EV continues K-8 transition
Board’s unanimous vote comes after negative public comments, teacher survey
The East Valley School Board directed Superintendent John Glenewinkel to continue the transition to K-8 by moving the preschool and other programs to East Valley Middle School for the 2013-’14 school year.
“I believe in this strongly,” said board member Mitch Jensen.
The decision comes on the heels of a couple of weeks of heated discussions between the board and the community, which included the release of a survey conducted by the teachers union which claimed teachers did not have confidence in the board or the superintendent.
The survey released Monday afternoon was completed by 218 teachers. Director of Human Resources Tom Gresch said there are 274 teachers who receive a payroll deduction for union dues.
During a meeting Monday evening, the board members said they had not looked over the survey in detail because they only received it a short time before the meeting. They stopped public comment for a short time to discuss its contents.
“It certainly hurts my heart, the lack of confidence the staff is expressing in my ability to lead this district,” Glenewinkel said.
The survey included a cover letter with a list of programs the union believes could change or disappear in the upcoming school year with the transition to K-8. Those programs included art, geometry, algebra, advanced science and languages, as well as a reduction in time for physical education, computers, music and library. It also said there could be no percussion class time and sports could be severely affected at the high school level.
Board members deny these cuts will take place.
The survey then asked teachers if they agreed with how re-visioning has been implemented and 183 out of 214 teachers said they did not. The survey asked if teachers wanted to put the plan on hold for a year and 138 out of 210 teachers said yes. Of 211 teachers who answered if they had confidence in the school board, 164 of them said no. And when asked if they had confidence in the superintendent, 138 of 212 teachers said no.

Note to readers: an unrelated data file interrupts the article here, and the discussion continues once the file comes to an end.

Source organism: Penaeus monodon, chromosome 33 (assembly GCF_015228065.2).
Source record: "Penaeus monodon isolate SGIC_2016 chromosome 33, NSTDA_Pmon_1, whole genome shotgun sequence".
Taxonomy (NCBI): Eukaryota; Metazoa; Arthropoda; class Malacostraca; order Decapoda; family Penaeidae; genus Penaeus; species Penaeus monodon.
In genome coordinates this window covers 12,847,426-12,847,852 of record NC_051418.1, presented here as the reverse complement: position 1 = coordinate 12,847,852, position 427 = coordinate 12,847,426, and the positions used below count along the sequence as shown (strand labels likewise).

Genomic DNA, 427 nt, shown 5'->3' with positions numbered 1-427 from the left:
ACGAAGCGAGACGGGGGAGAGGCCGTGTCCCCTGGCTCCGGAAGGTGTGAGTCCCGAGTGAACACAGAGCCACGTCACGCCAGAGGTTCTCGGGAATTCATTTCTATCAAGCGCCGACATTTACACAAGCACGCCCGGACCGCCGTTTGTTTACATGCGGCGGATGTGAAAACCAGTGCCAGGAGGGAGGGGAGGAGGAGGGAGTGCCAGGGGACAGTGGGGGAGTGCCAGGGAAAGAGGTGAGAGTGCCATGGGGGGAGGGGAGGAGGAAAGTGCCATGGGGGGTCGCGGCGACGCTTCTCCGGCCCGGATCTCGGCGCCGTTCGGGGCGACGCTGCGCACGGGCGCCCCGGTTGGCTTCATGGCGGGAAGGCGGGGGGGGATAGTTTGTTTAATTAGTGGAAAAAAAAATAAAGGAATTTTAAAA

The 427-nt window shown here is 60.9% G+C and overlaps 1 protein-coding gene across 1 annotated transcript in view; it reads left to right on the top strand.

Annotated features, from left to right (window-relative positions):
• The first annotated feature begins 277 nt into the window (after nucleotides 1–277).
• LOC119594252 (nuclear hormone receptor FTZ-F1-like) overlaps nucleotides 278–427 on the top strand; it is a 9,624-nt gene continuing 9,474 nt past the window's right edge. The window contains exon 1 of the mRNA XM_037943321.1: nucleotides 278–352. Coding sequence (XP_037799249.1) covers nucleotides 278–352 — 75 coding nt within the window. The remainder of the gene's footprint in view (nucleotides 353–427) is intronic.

Of the anonymous comments, many teachers said they felt the district did not have the facilities, money or a plan to fully implement K-8.
Parent Deanna Mallet read from some of the comments in the survey and said the district should take into account the opinions of the teachers.
“We have a treasure trove of wisdom in our teachers,” she said. She added the district should have made a plan before they began to implement changes.
During a work session Tuesday, the board discussed what middle school looked like before the transition. Seventh-grade students were given blocked classes of English and social studies and math and science, and were offered electives of music or yearbook, with zero hour classes for jazz band or percussion. Eighth-graders had the option of joining a drama club, and there was an advanced art class that had been later cut.
Library time depended on when teachers chose to take their students into the library.
“Our middle schools were not and are not a mecca of opportunities for our students,” said board member Heidi Gillingham, adding there didn’t seem to be more electives before the transition.
They also discussed the survey and their plan to move forward with the union. Board chairwoman Kerri Lunstroth said she spoke with representatives of the union’s executive team and set up a meeting between the board and the union at 3:45 p.m. Monday in the board room.
Members of the board said the survey was very disappointing and upset them.
“I’m angry,” Jensen said.
“I’m never sure where a question came from that we wouldn’t continue K-8,” Gillingham said. She said the comments in the survey were very negative and she kept reading “it can’t be done.”
“It’s such a defeatist attitude,” she said. “I hope it’s a small group of people that have this defeatist attitude. It looks to me we will have more opportunities.”
The board’s vote was unanimous to continue the transition. Every member was in attendance.